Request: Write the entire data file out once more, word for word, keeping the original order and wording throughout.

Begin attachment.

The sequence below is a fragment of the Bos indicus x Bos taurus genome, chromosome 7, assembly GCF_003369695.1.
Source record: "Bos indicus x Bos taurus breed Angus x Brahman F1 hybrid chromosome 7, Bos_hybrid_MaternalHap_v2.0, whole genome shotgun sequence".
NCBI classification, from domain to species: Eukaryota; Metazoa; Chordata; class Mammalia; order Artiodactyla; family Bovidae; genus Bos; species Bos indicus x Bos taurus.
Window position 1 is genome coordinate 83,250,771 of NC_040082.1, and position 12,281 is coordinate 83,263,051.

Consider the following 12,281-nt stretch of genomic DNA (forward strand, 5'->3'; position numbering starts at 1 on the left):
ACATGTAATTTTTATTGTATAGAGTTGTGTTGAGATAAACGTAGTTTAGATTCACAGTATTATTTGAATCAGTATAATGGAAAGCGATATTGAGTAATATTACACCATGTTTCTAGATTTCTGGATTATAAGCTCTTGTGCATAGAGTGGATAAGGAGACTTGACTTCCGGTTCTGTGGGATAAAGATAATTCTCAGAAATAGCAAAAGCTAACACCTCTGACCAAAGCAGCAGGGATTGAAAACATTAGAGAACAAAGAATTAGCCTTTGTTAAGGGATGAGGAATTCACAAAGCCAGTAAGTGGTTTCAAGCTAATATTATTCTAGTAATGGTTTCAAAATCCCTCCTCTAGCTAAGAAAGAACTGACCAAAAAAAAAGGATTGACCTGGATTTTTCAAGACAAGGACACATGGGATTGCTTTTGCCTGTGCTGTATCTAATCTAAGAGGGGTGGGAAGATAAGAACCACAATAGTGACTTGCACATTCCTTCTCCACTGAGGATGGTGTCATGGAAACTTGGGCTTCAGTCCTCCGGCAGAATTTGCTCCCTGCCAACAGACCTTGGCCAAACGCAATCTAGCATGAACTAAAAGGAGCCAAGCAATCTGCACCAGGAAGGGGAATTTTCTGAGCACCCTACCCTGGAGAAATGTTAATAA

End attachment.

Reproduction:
The sequence below is a fragment of the Bos indicus x Bos taurus genome, chromosome 7, assembly GCF_003369695.1.
Source record: "Bos indicus x Bos taurus breed Angus x Brahman F1 hybrid chromosome 7, Bos_hybrid_MaternalHap_v2.0, whole genome shotgun sequence".
NCBI classification, from domain to species: Eukaryota; Metazoa; Chordata; class Mammalia; order Artiodactyla; family Bovidae; genus Bos; species Bos indicus x Bos taurus.
Window position 1 is genome coordinate 83,250,771 of NC_040082.1, and position 12,281 is coordinate 83,263,051.

Consider the following 12,281-nt stretch of genomic DNA (forward strand, 5'->3'; position numbering starts at 1 on the left):
ACATGTAATTTTTATTGTATAGAGTTGTGTTGAGATAAACGTAGTTTAGATTCACAGTATTATTTGAATCAGTATAATGGAAAGCGATATTGAGTAATATTACACCATGTTTCTAGATTTCTGGATTATAAGCTCTTGTGCATAGAGTGGATAAGGAGACTTGACTTCCGGTTCTGTGGGATAAAGATAATTCTCAGAAATAGCAAAAGCTAACACCTCTGACCAAAGCAGCAGGGATTGAAAACATTAGAGAACAAAGAATTAGCCTTTGTTAAGGGATGAGGAATTCACAAAGCCAGTAAGTGGTTTCAAGCTAATATTATTCTAGTAATGGTTTCAAAATCCCTCCTCTAGCTAAGAAAGAACTGACCAAAAAAAAAGGATTGACCTGGATTTTTCAAGACAAGGACACATGGGATTGCTTTTGCCTGTGCTGTATCTAATCTAAGAGGGGTGGGAAGATAAGAACCACAATAGTGACTTGCACATTCCTTCTCCACTGAGGATGGTGTCATGGAAACTTGGGCTTCAGTCCTCCGGCAGAATTTGCTCCCTGCCAACAGACCTTGGCCAAACGCAATCTAGCATGAACTAAAAGGAGCCAAGCAATCTGCACCAGGAAGGGGAATTTTCTGAGCACCCTACCCTGGAGAAATGTTAATAA